Documentary - 20000 Days on Earth

Nick Cave

A film about Nick Cave wouldn't just be a normal documentary now, would it? Steve Taylor-Bryant finds out as he watches 20000 Days on Earth...

Nick Cave is an acquired taste but one that like a great drug is very hard to pull yourself away from. As a younger man I had to actively seek out different music as only one radio station on a military camp meant either Top 40 or The Beatles so Record Collector and NME were vital as a guide to the cassette tapes I should be asking the NAAFFI to order in, and it was within these pages that the Australian songsmith jumped out at me. Skip forward to my beckoning middle age and whilst many artists have fallen by the wayside I am still somewhat in love with Mr Cave, his voice, his lyrics, his song structure, and his unconventional style. It's this unconventional way that first drew me towards 20,000 Days on Earth because I knew this wouldn't be a normal music documentary, it was Nick Cave! How could it be?

Directors Iain Forsyth and Jane Pollard have collaborated with Cave before on some videos by The Bad Seeds and the mutual respect between Cave, who can be very Diva-like, and the directing team is evident in the how smoothly the film seems to run and in how open they manage to make Cave. The film isn't really a history of Cave, although his past is covered, it's more of a project, setting Cave a question and seeking the answer. What performance means to me now? That is the crux of the film and Cave, who knows he is not getting any younger, embarks on a personal journey through memory and music to try and answer. When it comes to interviewing past band members or collaborators the duty doesn't fall to the filmmakers but to Cave himself. Driving around town talking to Kylie Minogue, drinking coffee with Blixa Bargeld, a therapist chair to discuss his father, and old photographs to reminisce with Warren Ellis are all highly watchable and in every conversation no matter how brief you gain a little more understanding of the mercurial singer.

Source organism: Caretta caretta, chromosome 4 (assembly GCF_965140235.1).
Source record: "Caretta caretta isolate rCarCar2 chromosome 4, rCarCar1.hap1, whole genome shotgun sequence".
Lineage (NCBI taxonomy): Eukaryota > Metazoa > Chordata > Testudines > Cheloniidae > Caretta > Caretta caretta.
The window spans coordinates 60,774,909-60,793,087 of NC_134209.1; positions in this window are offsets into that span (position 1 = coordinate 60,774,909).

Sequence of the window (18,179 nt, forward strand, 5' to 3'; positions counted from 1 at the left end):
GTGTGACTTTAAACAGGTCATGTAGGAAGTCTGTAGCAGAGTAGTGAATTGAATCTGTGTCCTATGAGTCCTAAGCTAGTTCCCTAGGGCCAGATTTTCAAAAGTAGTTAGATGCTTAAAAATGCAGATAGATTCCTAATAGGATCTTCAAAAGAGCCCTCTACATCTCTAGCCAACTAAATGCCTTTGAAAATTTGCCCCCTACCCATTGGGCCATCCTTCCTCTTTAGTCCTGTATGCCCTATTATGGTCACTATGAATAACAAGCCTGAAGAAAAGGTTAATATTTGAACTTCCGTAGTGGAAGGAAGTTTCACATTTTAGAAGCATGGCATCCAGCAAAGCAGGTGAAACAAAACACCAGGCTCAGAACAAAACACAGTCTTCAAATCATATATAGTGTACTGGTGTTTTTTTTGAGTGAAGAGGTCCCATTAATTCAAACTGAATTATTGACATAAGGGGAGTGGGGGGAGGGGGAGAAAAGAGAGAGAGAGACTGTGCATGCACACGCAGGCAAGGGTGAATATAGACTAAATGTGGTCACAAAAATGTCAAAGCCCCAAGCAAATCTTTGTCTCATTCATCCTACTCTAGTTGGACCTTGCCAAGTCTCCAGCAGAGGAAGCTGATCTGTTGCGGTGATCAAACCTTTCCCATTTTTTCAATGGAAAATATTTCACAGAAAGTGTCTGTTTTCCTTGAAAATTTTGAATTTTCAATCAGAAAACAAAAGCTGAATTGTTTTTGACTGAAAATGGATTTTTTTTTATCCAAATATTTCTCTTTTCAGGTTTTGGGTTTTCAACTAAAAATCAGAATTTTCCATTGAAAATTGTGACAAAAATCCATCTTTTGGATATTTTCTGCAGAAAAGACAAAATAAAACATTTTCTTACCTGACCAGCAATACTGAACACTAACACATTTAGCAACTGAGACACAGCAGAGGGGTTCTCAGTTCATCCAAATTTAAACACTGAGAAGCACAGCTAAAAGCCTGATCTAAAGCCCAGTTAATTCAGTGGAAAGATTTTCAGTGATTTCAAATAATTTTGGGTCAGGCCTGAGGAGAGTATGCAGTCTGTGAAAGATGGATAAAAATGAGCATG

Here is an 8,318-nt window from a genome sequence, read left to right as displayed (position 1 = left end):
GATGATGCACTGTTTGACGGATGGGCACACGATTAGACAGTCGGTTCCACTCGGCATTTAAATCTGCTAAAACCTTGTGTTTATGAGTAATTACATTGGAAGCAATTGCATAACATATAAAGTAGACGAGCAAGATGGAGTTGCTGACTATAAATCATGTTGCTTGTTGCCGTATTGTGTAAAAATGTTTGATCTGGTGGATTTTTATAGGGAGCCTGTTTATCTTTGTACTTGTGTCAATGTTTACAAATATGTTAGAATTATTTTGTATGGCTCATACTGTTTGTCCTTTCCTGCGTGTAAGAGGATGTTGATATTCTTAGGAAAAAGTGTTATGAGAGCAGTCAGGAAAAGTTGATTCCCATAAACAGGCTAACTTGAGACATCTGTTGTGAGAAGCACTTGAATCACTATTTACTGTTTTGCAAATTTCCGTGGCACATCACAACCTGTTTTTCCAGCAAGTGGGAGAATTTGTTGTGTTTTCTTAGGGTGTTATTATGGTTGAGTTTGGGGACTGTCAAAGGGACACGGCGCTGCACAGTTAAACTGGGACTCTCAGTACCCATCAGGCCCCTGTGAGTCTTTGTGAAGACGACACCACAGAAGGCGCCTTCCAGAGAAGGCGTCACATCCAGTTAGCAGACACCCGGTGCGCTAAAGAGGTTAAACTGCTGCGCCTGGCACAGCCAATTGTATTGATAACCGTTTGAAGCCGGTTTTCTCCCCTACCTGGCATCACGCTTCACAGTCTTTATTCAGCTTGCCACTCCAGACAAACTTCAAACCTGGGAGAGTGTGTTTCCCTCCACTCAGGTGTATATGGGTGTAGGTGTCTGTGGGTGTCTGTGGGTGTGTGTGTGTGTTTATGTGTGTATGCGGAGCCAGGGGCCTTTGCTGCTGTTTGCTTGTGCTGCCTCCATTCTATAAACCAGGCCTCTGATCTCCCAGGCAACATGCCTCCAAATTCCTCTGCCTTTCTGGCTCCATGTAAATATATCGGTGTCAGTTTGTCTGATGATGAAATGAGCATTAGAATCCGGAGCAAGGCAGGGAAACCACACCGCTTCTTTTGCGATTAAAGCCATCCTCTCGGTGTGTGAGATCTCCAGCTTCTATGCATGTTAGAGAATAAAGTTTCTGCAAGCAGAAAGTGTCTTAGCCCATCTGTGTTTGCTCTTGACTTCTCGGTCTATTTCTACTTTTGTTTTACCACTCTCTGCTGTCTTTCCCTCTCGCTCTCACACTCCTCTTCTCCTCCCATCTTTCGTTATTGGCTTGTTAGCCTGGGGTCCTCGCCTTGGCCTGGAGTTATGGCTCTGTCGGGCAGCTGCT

The music of The Bad Seeds is the perfect soundtrack for exploring the head space of someone like Nick Cave and both classic and, at the time of filming, new songs are welcomed by subject and viewer alike. Cave sits in that category of musical genius that's not quite understood, and whilst I got a better understanding of Cave the man and his process I don't think the film even scratched the surface of a very complicated man, this I do believe was by design though, that mystique that surrounds Cave is part of the appeal when you are a fan. Of all music documentaries I've watched this may not be the best technically but is up there as one of the most enjoyable.



Image from Amazon